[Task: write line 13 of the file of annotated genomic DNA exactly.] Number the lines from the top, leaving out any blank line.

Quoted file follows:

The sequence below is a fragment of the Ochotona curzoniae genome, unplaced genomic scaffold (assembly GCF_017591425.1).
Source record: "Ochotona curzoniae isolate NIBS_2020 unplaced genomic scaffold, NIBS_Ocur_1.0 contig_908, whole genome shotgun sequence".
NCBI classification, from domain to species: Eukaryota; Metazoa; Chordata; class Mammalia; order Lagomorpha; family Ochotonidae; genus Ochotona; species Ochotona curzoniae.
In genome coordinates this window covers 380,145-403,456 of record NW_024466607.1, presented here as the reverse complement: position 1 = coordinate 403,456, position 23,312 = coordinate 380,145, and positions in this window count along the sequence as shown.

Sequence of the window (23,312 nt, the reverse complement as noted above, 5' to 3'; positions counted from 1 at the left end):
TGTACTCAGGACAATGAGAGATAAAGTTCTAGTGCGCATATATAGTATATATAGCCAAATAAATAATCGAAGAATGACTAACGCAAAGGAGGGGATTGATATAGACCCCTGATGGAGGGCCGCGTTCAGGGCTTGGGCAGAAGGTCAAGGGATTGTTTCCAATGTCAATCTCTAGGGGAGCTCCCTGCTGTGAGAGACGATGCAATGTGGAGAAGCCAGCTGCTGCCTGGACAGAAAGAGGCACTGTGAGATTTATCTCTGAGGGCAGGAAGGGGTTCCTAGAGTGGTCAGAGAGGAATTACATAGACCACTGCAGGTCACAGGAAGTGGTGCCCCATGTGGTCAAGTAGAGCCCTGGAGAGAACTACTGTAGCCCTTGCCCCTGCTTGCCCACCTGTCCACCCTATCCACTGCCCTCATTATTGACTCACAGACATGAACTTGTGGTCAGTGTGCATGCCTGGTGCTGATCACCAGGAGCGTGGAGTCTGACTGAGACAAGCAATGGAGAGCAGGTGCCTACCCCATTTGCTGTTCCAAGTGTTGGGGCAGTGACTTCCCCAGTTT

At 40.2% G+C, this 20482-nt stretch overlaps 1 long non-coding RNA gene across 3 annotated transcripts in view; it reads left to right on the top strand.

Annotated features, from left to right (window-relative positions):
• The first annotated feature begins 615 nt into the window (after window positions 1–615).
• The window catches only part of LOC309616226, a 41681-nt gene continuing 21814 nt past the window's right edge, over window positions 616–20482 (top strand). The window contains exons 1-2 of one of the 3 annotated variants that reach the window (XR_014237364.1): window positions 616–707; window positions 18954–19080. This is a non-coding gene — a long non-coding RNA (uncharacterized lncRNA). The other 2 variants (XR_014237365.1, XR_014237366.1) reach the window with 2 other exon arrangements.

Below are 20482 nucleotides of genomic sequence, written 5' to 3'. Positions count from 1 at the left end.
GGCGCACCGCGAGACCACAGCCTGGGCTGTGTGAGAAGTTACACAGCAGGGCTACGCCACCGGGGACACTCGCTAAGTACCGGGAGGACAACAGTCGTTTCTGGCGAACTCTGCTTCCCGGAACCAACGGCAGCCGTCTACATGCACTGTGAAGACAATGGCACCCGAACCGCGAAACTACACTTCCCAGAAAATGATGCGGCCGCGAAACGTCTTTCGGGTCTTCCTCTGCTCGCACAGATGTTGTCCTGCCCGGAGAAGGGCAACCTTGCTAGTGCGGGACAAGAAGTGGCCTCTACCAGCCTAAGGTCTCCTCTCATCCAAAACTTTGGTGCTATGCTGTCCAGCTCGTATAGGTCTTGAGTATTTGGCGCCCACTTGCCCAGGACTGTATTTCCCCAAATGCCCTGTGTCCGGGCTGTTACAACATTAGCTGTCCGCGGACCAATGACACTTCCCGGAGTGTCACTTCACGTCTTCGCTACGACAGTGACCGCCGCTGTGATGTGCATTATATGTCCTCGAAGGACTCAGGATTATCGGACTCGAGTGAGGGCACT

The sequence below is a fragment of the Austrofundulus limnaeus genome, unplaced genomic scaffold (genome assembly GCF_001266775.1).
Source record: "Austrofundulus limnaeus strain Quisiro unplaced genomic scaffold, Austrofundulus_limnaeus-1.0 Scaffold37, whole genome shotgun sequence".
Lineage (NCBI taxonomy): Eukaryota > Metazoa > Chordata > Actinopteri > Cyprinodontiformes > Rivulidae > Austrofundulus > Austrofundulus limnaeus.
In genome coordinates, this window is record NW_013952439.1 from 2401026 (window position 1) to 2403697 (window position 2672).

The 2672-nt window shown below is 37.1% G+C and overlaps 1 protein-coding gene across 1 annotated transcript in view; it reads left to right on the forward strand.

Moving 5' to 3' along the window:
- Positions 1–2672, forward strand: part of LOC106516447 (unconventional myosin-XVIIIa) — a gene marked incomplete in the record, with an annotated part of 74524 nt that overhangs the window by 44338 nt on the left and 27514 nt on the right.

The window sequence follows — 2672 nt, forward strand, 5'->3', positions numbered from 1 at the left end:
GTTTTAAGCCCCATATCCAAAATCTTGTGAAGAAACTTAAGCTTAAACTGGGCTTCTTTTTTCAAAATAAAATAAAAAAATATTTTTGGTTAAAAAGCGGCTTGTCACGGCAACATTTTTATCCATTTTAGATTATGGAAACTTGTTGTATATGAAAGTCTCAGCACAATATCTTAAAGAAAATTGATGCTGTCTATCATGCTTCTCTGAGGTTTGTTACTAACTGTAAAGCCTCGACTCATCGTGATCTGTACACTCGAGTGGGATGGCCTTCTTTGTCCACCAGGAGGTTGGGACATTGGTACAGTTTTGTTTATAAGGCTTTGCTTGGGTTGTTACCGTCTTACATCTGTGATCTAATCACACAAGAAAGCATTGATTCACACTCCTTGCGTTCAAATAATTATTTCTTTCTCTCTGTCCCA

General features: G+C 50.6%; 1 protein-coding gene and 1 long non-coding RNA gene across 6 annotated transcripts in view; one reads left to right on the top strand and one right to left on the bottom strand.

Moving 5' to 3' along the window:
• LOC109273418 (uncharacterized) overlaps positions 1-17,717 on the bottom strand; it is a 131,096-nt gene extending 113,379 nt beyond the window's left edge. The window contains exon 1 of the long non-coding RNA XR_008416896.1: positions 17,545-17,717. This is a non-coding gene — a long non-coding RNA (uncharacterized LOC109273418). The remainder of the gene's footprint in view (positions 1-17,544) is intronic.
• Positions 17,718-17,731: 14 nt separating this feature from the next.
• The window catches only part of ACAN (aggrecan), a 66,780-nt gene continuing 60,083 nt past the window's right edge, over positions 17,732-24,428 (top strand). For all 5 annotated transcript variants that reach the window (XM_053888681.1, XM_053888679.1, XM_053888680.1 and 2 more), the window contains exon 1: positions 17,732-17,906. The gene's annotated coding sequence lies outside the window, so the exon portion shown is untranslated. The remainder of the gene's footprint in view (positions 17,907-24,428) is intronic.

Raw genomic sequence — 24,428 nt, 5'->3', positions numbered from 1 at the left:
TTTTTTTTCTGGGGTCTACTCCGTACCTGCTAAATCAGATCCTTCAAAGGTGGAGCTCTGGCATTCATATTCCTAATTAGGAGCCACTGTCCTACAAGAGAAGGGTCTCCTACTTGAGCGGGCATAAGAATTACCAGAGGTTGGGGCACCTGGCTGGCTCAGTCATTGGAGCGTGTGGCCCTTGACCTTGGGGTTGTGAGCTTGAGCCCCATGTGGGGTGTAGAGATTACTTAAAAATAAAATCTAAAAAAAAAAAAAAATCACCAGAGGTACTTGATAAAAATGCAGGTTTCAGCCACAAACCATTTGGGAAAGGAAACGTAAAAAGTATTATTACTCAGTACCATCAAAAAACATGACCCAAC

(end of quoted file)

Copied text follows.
The sequence below is a fragment of the Austrofundulus limnaeus genome, unplaced genomic scaffold (genome assembly GCF_001266775.1).